The importance of a strong foundation when building

In short, the strength of a building lies in its foundation. A foundation is commonly created with concrete and it distributes the weight of a building by transferring a building’s load far into the ground to provide stability and prevent overloading on other parts of the structure. Without a solid base, it’s only a matter of time until damage occurs in the structure. The foundation is also one of those areas that needs to be done right the first time, because if something goes wrong during or after construction, it’s not easy to fix.

Building a good foundation requires more than just digging into the ground and pouring the concrete. It has to be properly tailored to the site which involves understanding and accounting for geology, soil conditions, water tables, and even the backfill. The foundation also needs to be properly set, compacted correctly. All municipalities have bylaws that will govern the specification for their area on foundations, these municipalities also make use of National Standards to prescribe and specify depth and width etc. for foundations. Made from the best possible materials available to ensure that it can hold and support the weight of the building for a very long period, even when the ground below changes.

Ensuring foundations are structurally sound

There are three key areas that are critical in ensuring a building’s foundation is structurally sound:

  1. The foundation must be able to withstand the dead load and the live load combined. The dead load is the weight of the structure itself and is called the dead load because it remains constant. The live load, is the weight of the people and the objects inside the building. The foundation must be able to transfer the weight of the entire buildings’ dead and live loads into the ground.
  2. The foundation isn’t just holding the house up, it also acts as a stabiliser to prevent lateral movement from natural forces like storms, rains, high winds, and other inclement weather conditions that can batter it from one side or another.
  3. The foundation must keep the ground moisture from seeping in and weakening the structure.  A sturdy foundation and good drainage will keep the water out and the building dry regardless of the weather conditions.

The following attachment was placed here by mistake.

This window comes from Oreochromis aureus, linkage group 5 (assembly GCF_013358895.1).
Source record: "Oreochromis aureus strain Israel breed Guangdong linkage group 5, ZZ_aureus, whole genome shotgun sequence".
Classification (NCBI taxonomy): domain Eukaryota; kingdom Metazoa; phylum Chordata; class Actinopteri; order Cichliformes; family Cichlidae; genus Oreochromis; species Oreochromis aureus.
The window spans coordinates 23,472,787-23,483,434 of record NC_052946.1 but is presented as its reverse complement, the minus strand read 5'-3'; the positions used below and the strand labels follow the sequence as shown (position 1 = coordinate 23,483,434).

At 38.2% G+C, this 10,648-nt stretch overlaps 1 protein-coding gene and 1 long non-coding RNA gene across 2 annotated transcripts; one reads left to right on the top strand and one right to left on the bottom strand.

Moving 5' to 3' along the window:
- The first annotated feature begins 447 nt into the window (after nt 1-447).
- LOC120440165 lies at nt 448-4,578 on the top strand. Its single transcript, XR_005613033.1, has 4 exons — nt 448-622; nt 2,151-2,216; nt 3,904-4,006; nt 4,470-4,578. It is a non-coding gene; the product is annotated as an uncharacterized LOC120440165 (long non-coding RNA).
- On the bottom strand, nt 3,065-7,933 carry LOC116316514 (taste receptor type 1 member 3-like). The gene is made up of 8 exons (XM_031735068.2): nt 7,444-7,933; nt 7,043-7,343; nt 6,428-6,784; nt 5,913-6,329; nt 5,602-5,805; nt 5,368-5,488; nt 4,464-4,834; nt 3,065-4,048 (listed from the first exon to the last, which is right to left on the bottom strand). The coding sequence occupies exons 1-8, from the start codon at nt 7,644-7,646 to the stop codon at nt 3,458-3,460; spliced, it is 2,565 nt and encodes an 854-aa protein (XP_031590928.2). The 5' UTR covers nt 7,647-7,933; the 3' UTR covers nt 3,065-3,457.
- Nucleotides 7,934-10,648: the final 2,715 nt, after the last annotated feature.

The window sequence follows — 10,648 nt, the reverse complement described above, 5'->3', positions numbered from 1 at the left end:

Why House Foundations Fail
  • Soils heavy with clay or organic matter hold water like a sponge, increasing the risk of foundation cracks when the soil freezes and expands in the heat or with moisture fluctuations.
  • Concrete must cure slowly to reach its proper strength. It must be kept damp for at least three days by wrapping it in plastic, misting with water, or other water retaining techniques.
  • If the slab is poured over crushed stone that hasn’t been firmly compacted, it will likely crack when settling.
  • A concrete form must be filled in single fill. If interrupted, there will be a “cold joint” between the fresh concrete and the next layer, which is likely to crack and leak.
Cementing the integrity of your building

Building integrity into your foundation is a crucial part of the building project that will determine its durability and resilience. It is essential to provide adequate attention to the structures and foundations that keep it sturdy and safe at all times and the effort, time and investment will ensure its long-term future. Sephaku’s top-quality, affordable cement products are able to meet all your building requirements so you can always choose the correct Sephaku cement type to suit the application. For expert advice, contact the Sephaku call centre on 0861 32 42 52 or speak to your technical representative for more information.

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